of whom are from the Venture Capital investment firms that funded Cyber-Med Systems – to
assess and make recommendations including but not limited to:
‣ Cyber-Med System’s “organizational effectiveness” to see what’s working and what’s not
working
‣ How to make Cyber-Med Systems profitable and efficient, including any guidance on how
to streamline the business
‣ How the new internal HR function should be designed and staffed
‣ Identifying any “rabbit holes” that the new co-CEOs and Board should be concerned with
as the company grows.
You will be making your presentation to that Sub-Committee and fielding their questions at an
upcoming meeting.
Your Process
Your firm has a “Big Fish” (as in, “Where are the Big Fish opportunities?”) list of questions that you
typically go through when first beginning a consulting engagement.
Your process is, as a group, to go through the questions and then:
‣ Identify the four or five questions to focus on first – including justifying why those areas
would be the priority
‣ Factor in, as thoroughly as you can, the costs to implement your recommendations, as well
as the return on investment and the timing needed to implement your recommended
changes
‣ Prepare to present what your team considers to be the optimal HR Department structure
and priority actions (immediate, mid- and long-term) for Cyber-Med Systems.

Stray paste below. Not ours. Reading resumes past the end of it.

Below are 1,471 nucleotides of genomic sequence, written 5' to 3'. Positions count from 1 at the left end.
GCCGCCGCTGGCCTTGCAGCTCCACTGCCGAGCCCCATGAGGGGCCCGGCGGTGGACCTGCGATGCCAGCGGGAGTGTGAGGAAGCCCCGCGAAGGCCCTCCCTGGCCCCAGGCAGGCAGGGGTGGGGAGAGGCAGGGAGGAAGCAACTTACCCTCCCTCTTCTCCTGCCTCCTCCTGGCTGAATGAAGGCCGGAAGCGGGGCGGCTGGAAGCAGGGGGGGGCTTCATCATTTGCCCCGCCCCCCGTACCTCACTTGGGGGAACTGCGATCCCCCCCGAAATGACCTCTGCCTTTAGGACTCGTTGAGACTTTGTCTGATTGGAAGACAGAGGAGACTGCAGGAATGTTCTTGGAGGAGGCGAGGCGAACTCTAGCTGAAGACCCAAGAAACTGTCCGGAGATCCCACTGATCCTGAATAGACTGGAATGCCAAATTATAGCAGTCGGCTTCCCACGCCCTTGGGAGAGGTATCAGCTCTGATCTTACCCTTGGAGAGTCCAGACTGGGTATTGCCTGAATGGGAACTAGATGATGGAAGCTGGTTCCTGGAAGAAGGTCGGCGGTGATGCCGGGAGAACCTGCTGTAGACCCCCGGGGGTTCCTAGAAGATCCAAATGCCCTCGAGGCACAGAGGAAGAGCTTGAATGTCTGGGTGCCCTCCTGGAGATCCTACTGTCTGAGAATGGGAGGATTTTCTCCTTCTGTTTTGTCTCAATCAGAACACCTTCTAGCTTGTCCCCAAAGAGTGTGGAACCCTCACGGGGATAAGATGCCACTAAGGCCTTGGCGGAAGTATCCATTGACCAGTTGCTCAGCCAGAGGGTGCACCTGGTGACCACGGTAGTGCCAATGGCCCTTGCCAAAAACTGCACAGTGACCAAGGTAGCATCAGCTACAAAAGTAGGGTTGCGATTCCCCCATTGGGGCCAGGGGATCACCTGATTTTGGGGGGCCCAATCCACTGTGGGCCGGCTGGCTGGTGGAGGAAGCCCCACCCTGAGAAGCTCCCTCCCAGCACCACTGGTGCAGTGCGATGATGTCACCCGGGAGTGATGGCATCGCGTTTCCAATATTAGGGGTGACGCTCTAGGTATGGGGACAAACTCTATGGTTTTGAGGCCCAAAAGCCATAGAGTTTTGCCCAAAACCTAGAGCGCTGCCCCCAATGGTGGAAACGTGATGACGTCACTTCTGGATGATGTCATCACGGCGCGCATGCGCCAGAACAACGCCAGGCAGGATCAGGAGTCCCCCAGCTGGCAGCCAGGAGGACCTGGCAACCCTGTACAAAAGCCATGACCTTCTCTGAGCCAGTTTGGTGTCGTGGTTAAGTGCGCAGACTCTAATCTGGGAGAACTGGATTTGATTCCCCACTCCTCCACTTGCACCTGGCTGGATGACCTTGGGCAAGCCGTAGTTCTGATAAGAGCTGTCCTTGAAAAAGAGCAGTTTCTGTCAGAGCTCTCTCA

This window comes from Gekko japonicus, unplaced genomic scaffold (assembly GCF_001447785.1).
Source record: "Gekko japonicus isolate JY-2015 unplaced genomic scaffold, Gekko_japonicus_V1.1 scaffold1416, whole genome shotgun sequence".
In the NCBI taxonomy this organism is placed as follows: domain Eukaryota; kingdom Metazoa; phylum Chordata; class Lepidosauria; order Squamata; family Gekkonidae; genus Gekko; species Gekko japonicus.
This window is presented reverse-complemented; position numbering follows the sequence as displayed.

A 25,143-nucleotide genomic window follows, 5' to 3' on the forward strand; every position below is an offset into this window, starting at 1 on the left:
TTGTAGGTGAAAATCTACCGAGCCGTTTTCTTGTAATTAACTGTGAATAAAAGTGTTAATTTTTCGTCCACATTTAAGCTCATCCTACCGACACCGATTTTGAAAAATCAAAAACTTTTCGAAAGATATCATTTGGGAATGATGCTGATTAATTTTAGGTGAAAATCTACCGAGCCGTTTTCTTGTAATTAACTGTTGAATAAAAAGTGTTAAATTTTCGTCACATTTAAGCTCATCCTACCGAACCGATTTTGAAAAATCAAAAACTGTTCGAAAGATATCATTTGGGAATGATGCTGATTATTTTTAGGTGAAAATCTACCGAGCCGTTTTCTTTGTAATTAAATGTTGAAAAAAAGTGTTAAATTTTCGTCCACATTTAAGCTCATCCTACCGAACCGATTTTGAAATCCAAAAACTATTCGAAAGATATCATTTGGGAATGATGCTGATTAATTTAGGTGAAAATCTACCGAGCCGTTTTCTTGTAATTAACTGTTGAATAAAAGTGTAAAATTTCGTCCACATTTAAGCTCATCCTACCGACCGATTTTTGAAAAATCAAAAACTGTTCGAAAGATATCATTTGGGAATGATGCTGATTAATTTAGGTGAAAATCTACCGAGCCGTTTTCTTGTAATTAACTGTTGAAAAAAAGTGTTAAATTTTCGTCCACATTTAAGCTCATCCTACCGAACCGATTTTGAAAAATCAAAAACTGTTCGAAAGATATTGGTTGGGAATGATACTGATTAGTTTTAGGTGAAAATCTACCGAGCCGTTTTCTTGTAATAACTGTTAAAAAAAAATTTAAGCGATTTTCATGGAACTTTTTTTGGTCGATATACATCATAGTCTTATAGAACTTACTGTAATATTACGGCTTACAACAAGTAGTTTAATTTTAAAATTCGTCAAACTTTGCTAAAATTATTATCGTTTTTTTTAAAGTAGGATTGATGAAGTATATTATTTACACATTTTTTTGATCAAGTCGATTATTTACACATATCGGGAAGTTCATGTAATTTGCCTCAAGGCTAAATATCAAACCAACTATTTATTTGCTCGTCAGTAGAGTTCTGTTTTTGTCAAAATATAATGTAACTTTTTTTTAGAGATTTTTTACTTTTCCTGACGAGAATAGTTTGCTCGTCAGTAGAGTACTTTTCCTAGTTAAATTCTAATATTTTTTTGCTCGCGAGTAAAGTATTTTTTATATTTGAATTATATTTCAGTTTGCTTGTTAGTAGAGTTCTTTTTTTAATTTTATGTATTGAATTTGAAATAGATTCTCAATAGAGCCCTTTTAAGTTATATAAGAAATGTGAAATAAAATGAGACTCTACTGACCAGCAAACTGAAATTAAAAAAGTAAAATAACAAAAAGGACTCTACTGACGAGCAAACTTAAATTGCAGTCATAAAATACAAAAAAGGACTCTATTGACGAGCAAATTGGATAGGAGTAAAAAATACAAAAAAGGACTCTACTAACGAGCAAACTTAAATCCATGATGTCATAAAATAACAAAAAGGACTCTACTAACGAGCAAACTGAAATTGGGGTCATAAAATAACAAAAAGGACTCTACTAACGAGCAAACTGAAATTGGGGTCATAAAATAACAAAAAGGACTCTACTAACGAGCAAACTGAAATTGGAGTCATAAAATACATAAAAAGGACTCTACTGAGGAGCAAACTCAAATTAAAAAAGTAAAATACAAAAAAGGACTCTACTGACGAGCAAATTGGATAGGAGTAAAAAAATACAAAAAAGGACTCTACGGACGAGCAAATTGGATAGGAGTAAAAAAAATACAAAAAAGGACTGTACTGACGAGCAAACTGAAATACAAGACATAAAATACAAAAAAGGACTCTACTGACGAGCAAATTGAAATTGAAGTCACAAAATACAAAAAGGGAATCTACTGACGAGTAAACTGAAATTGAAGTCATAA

The outcomes of those discussions are the presentation you make to the Board Sub-Committee
members.
The “Big Fish” Questions
‣ Where and what are the biggest risks and obstacles to creating and maintaining a high-
performing organization?
‣ Where and what are the biggest opportunities to drive organization business performance?
‣ Where and what are the opportunities with employee development?
‣ What are the opportunities on benefits offerings, if any?
‣ How do we handle the unlimited vacation time policy without upsetting employees? How
do we improve its implementation? Or, do we replace the policy? If so, with what?
‣ With operations in California and Oregon, are there any special issues to consider?
‣ Are you satisfied with the employee communications and overall internal communications?
‣ How should the relationship between the founders be addressed now that the
management/Board changes have been made and, most likely, more changes to come?
‣ Why don’t they have a pipeline of employees ready for management roles? What can be
done to fix this?
‣ Should employees be allowed to work from home or should that option be stopped?
‣ How is employee morale and employee engagement managed based on your team’s
recommendations?
‣ What is the impact to the work culture based on your recommendations?